A park-and-ride scheme to cut traffic congestion in York is set to go ahead subject to final approval from the Government.
The £22m project is aimed at bolstering York’s existing park-and-ride network through the construction of the city’s sixth site and a series of improvements to the A59.
Plans for development work at Poppleton Bar, on the A59, and Askham Bar were finalised last year, with the Department for Transport set to contribute almost £16m to the scheme and York Council covering the other £6m.
If final consent is given it is expected that construction work will begin in March ahead of a completion date in mid-2014.
Coun Dave Merrett, York Council’s cabinet member for city strategy, said: “It’s the biggest single piece of transport investment in the city for several decades and it also includes a major upgrade of the major ring road junction.
“It’s absolutely key that park-and-ride helps us to get people in and out of the city without congesting up the road network.”
Plans to expand the network have been in the pipeline for nearly a decade after first being drawn up in 2003.
The city’s existing park-and-ride network has been instrumental in helping prevent congestion on York’s roads and getting commuters and tourists in and out of the city centre.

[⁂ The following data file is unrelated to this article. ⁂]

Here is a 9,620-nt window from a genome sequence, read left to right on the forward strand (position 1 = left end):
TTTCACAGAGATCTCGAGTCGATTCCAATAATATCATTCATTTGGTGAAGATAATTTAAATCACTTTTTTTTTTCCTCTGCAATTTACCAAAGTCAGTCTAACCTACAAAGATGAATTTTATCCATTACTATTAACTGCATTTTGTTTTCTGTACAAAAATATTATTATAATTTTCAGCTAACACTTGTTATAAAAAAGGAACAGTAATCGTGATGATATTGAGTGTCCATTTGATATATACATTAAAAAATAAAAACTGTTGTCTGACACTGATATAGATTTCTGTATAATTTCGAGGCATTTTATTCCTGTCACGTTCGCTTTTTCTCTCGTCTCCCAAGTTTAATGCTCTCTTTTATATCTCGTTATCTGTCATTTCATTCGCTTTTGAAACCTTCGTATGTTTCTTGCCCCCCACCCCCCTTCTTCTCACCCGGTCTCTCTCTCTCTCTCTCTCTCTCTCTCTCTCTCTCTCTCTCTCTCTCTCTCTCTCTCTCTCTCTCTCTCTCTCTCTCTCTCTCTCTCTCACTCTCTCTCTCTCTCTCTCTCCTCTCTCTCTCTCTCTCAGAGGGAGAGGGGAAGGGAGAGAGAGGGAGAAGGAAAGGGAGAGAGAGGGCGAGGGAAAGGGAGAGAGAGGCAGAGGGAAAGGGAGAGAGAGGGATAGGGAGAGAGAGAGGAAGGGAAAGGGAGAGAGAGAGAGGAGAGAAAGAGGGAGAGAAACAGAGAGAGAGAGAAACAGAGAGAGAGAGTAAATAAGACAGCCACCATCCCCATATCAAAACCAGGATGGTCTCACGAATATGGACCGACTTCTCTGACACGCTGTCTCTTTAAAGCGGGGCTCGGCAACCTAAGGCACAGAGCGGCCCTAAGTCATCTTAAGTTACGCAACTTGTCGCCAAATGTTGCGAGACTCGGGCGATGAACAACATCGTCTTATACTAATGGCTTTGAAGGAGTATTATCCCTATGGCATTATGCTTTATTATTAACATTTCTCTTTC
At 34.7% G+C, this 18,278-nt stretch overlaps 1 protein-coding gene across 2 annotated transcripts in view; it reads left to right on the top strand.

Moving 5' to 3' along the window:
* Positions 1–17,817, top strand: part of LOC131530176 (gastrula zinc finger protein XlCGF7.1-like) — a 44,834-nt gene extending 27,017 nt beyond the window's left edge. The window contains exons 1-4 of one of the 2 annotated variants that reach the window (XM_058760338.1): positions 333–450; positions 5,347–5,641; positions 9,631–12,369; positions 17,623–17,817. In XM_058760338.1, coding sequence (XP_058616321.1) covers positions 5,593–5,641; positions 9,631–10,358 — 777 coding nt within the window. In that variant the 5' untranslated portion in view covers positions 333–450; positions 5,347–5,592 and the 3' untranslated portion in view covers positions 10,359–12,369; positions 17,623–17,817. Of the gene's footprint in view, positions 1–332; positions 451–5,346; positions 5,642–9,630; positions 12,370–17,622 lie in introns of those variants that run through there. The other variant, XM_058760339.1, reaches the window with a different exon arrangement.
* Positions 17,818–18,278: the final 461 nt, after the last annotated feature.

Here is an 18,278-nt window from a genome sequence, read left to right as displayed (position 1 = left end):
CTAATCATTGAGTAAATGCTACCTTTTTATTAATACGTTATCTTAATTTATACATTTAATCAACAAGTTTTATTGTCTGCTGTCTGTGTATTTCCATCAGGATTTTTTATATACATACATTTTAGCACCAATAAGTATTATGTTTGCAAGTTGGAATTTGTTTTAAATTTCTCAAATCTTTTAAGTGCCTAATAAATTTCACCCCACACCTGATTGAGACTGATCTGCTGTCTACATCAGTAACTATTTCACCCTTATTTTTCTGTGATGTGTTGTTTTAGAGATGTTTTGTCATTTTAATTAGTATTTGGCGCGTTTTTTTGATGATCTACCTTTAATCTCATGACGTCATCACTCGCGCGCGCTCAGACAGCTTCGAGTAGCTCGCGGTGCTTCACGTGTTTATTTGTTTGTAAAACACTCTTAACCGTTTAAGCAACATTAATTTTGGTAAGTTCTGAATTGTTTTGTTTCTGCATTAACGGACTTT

But it is recognised that there is a massive demand for extra facilities, as the existing Askham Bar site has been operating at its maximum capacity for several years.
The proposals would see the Askham Bar facility relocated and doubled in size, with a new site introduced on the outskirts of York at Upper Poppleton.
The scheme also features an upgrade to the A59, near Poppleton, which is already a major bottleneck for traffic.
Coun Merrett said: “The A59 is doubly important as it helps us to address the potential congestion from developing the British Sugar and York Central sites, which are two of the biggest brownfield sites in the city.
“Without improved public transport the issue would potentially overwhelm the road network.”
In 2011 the city council found itself among several of the region’s local authorities in having to scale back its transport plans due to the Government’s austerity drive.
The council, which was bidding to create three new park-and-ride sites, was forced to ditch proposals for one of the schemes at Clifton Moor.